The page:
The structural policy deals with assessing the forest sectors institutional capacities and the level of security of countries’ land tenure system with respect to forest development (Ruitenbeak and Cartier, 1998). The forestry sector functions well in a country where clearly articulated and secure land tenure system as well as a functioning strong forestry institution exist (Ruitenbeak and Cartier, 1998). The authors also argues that in a situation where countries do not have safe and sound land tenure system and if the forestry institutions are weak in most of their aspects it is most likely that the forest sector eventually ceases to function. The distortions in once established forest policy reduce significantly if countries are able to erect strong forestry institutions (Ruitenbeak and Cartier, 1998). The two authors have evaluated associated consequences of country’s land tenure security and forest sector institutions in their study. Accordingly, their study has found out that insecurity of land tenure leads to extraction damage of logs, wastage in harvesting, suboptimal silvicultural practices and under development of non-timber forest plantation products. On the other hand according to Khan (1998) secured land tenure system is a key factor for development of plantation forestry at individual, corporate and community level. According to Whiltshire (2000) this is possible mainly because corporate interests function at balanced level for all involved stakeholders. Whiltshire (2000) additionally points out that utilization of potential rights and benefits is stronger in this situation over control of land than the merely exercised legal ownership rights. Klooster (1999) supports this argument in his study suggesting the idea that jointly held legal control over forest resources by community with corporate institutions based on clearly prescribed benefit mechanisms is by far better than non-benefiting ownership right. This case has been witnessed to function in Mexico during the 1980’s. Prior to 1980 the Mexico government was not able to benefit from the forestry sector and grow the country’s forest cover because the forestry management system remained outside of community control. Forest land concessions were also bound under short-term agreement for forest plantation developers. This insecure land tenure system created problems like cut and run logging, corrupt local leaders, and violence between community members and corporate forest plantation developers were aggravated. Further the state Monospony starts to prevail in such kind of land tenure strategies. Forest owners become compelled to sell only for concessionaires controlled by the government at low price at their request. However policy improvement injected in by the Mexico government after 1980 was able to increase community benefit by 600% (Klooster, 1998). During the early 1990’s a significant portion (40%) of timber supply starts to come from community established plantation forests. The areas of policy improvement were:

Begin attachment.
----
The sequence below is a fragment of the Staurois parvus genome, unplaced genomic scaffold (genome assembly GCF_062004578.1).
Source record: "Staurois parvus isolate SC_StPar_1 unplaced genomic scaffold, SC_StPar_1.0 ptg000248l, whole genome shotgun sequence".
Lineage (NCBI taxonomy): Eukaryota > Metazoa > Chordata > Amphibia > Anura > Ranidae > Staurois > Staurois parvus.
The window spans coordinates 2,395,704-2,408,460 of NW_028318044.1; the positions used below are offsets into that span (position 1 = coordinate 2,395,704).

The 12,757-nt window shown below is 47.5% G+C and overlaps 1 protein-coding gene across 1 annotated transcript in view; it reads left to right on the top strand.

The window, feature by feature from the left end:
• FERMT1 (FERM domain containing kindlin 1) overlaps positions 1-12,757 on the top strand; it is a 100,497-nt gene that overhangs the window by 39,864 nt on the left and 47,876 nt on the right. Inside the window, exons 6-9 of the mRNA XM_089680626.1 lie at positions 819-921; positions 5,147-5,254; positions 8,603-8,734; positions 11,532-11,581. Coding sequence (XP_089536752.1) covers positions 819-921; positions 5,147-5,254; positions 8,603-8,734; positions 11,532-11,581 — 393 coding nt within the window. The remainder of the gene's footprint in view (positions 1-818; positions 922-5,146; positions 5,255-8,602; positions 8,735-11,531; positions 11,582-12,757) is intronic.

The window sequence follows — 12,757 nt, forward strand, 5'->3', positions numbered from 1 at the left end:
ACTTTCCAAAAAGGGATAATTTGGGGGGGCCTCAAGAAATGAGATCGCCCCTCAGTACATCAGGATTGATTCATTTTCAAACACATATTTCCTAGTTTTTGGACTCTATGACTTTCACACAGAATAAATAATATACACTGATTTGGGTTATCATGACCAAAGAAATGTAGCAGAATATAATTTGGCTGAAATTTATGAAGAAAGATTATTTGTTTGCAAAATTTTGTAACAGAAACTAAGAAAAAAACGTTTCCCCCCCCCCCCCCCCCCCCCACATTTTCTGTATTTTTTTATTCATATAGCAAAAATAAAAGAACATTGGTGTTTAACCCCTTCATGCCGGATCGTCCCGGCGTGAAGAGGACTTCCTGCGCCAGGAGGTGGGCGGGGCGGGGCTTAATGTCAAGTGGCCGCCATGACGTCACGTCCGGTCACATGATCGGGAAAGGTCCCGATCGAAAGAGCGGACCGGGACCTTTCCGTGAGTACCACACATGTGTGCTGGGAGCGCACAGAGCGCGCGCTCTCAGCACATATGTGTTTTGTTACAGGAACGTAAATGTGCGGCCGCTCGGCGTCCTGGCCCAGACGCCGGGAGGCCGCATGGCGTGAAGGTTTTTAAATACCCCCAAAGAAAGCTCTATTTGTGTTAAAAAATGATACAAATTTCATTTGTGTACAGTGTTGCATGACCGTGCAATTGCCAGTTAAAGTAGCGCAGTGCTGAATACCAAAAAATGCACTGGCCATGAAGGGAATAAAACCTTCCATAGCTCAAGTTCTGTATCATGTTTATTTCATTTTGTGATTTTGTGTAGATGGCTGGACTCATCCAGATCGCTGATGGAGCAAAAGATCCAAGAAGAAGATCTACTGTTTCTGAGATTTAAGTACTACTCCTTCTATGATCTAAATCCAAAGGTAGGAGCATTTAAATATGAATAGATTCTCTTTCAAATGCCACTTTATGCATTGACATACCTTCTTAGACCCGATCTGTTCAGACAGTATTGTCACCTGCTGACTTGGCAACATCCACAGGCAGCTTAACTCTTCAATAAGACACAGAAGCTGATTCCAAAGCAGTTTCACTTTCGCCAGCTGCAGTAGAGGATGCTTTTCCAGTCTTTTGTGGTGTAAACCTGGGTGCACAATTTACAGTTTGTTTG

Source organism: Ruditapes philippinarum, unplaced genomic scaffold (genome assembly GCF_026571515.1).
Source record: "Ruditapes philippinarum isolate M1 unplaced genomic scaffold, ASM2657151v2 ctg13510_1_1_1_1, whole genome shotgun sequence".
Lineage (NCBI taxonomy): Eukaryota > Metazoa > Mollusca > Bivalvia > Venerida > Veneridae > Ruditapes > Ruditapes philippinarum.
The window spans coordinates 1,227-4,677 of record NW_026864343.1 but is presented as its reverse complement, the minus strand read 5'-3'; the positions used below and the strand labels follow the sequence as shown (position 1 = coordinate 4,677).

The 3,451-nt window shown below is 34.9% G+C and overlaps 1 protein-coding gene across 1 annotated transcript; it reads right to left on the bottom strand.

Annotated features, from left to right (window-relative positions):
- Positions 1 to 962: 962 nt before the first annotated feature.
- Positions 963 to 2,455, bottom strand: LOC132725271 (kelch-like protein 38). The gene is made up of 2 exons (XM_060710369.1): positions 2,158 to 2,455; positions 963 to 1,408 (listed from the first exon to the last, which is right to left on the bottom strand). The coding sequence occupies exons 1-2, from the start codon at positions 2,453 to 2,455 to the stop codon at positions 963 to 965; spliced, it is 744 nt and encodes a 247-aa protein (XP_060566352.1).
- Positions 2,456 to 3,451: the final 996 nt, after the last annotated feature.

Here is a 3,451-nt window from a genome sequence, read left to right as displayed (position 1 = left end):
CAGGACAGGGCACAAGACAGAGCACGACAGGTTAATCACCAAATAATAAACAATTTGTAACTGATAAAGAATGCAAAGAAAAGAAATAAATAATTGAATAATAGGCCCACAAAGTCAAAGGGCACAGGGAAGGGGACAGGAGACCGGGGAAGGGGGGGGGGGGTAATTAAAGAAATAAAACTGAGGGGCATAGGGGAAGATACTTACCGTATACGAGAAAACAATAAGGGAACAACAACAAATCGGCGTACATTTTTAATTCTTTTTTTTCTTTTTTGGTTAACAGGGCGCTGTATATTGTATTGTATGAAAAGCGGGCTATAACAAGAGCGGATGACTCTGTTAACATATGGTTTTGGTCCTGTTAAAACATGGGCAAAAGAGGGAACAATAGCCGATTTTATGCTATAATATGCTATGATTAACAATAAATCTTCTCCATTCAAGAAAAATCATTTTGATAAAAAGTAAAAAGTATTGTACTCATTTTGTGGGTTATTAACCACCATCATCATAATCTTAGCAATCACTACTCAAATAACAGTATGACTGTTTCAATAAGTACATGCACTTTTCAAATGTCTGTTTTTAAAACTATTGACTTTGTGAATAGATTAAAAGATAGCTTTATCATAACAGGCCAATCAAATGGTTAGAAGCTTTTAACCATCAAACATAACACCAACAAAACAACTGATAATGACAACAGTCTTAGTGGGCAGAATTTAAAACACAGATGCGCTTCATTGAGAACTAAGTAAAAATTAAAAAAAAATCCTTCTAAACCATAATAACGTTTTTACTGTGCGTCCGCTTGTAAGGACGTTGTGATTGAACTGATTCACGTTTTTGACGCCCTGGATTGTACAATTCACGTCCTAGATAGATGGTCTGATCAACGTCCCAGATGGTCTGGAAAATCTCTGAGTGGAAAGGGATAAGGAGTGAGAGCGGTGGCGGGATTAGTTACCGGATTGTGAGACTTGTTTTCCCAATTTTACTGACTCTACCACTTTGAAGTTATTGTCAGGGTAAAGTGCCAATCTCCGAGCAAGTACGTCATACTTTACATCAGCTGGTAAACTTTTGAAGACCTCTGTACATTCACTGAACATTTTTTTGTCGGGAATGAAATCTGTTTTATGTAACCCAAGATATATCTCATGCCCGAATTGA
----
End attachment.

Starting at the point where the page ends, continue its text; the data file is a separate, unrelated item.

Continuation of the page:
• Increased access over control of benefits coming from forest plantation